Reintroducing Michael West

Michael West is Deputy Director for Science at Lowell Observatory. He has been a professional astronomer for more than three decades and feels blessed to be able to explore the universe for a living. He received his PhD in astronomy from Yale University and held research, teaching and leadership positions at universities and observatories on four continents before joining Lowell in 2015.

Michael’s research is extragalactic in focus. Over the years he has studied giant cannibal galaxies, orphaned star clusters, the cosmic web, and other curios of the cosmos.  He began his career as a theoretical astrophysicist – his PhD thesis was a computational study of how the properties of galaxy clusters might depend on the type of dark matter that dominates the universe – but he gradually moved into observational astronomy.

Michael is passionate about sharing the wonders of the universe with people of all ages, and currently serves on the IAU’s Commission C2 on Communicating Astronomy with the Public. He loves writing and is particularly fascinated by the interplay between science and culture. His essays have been published by The Wall Street Journal, Washington Post, USA Today, Scientific American, Astronomy magazine and more. He has also written two books, most recently A Sky Wonderful with Stars: 50 Years of Modern Astronomy on Maunakea, and he’s hard at work on his next book.


Introducing Aswin Sekhar

Dr Aswin Sekhar is a solar system dynamicist at Armagh Observatory & Planetarium, Northern Ireland. His work mainly focuses on the dynamical evolution of small solar system bodies like meteoroids, comets and asteroids.

He is the first professional meteor astronomer from India. In addition to research, he contributes popular science articles to various national and international media. He does multiple science public outreach projects in India for rural schools and university students.

Apart from sciency stuff, he enjoys swimming, badminton, cricket, chess, experimenting various Indian recipes, playing Tabla (Indian drums), treks on mountains, sipping beer near beaches and gambling card games for non-astronomical sums of money! Having said all this, he is not an expert in any of these things mentioned above!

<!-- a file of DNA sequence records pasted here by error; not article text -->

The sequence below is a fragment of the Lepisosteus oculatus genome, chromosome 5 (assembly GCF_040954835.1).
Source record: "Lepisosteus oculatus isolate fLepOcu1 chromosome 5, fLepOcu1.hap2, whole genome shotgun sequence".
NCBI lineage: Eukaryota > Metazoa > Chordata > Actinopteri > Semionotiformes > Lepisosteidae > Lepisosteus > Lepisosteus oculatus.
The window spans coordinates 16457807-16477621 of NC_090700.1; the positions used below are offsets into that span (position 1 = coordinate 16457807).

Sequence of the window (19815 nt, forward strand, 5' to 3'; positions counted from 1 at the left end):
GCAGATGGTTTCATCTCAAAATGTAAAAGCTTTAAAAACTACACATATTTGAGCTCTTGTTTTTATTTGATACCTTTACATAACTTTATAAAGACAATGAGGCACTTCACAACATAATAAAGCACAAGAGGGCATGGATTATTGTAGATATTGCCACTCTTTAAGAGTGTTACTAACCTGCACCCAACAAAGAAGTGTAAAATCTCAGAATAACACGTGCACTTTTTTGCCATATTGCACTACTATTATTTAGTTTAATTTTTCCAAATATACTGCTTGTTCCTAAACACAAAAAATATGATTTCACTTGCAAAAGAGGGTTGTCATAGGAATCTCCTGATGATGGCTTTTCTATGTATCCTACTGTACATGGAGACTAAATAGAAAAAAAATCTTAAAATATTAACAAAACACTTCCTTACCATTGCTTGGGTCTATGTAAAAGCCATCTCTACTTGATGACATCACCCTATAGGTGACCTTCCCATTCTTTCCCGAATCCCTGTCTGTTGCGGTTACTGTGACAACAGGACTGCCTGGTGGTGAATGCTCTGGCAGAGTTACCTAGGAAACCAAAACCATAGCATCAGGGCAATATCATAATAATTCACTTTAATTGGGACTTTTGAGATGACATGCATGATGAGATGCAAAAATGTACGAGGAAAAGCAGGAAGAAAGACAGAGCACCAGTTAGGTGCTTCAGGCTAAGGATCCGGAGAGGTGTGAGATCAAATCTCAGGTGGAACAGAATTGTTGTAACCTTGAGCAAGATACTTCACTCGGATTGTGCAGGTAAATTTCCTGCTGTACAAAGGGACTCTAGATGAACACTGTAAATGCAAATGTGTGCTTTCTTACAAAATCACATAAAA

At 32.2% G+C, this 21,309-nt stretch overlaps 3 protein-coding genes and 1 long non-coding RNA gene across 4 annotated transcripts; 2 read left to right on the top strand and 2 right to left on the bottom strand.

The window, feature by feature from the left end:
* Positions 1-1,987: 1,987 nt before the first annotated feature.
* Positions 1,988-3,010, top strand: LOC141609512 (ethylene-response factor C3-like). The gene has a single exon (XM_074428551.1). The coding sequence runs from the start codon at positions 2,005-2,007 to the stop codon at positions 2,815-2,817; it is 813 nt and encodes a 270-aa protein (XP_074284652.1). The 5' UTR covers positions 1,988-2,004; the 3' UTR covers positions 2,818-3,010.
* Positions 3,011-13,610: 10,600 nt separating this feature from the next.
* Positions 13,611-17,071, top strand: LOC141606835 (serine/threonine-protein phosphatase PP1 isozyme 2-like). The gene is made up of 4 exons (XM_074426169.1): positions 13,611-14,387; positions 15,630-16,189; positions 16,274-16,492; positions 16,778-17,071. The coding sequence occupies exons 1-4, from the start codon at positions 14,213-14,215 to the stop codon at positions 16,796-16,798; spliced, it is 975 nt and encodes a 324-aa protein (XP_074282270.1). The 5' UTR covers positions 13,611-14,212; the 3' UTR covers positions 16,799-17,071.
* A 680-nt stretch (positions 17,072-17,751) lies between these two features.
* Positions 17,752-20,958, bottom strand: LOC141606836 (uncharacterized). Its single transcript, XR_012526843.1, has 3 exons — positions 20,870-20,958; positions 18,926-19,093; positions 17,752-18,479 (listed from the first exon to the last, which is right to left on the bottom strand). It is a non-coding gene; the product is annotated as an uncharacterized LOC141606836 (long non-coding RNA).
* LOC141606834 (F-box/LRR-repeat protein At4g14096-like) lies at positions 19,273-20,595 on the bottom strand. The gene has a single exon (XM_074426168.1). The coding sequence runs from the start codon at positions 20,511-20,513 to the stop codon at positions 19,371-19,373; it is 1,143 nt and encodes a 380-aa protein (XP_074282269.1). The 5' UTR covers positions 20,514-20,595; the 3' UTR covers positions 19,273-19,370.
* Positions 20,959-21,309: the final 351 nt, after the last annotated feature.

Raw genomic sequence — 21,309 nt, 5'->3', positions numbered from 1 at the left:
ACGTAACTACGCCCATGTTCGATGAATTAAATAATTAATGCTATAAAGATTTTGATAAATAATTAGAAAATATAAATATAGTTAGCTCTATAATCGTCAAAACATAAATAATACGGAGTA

Re-introducing Kat Volk

I’m Kat Volk (@kat_volk), a staff scientist at the University of Arizona’s Department of Planetary Sciences/Lunar and Planetary Laboratory in Tucson, Arizona. My research mostly involves a mix of theoretical and observational studies of trans-Neptunian objects (aka Kuiper belt objects) in the outer solar system, with a focus on how their orbits can help us understand the dynamical history of the giant planets in our solar system. I also study the dynamics of exoplanet systems like those discovered by the Kepler mission.

I got my PhD in planetary science from the University of Arizona in 2013. I then spent two years working at the University of British Columbia in Vancouver, Canada, mostly as part of the Outer Solar System Origins Survey (OSSOS) which discovered more than 800 objects in the outer solar system. I moved back to Tucson in 2015 to continue a variety of research projects. You can find research updates on my website:

Introducing Henry Throop

Henry Throop is a planetary astronomer based in Washington, DC. His research focuses on the outer solar system, and he has published over 40 articles in scientific journals, on topics ranging from to rings of Saturn and Jupiter, to planet and star formation, to astrobiology and the origins of life, to searching for (and co-discovering) Pluto’s smallest moon, Styx, in 2012. Throop is member of the science team for NASA’s New Horizons mission, and was involved in its historic flyby of Pluto in 2015 and Ultima Thule in 2019. He received a PhD in Planetary Science from the University of Colorado, in 2000. Throop is a program officer at NASA Headquarters in Washington, DC, where he is a program manager for NASA’s planetary research program.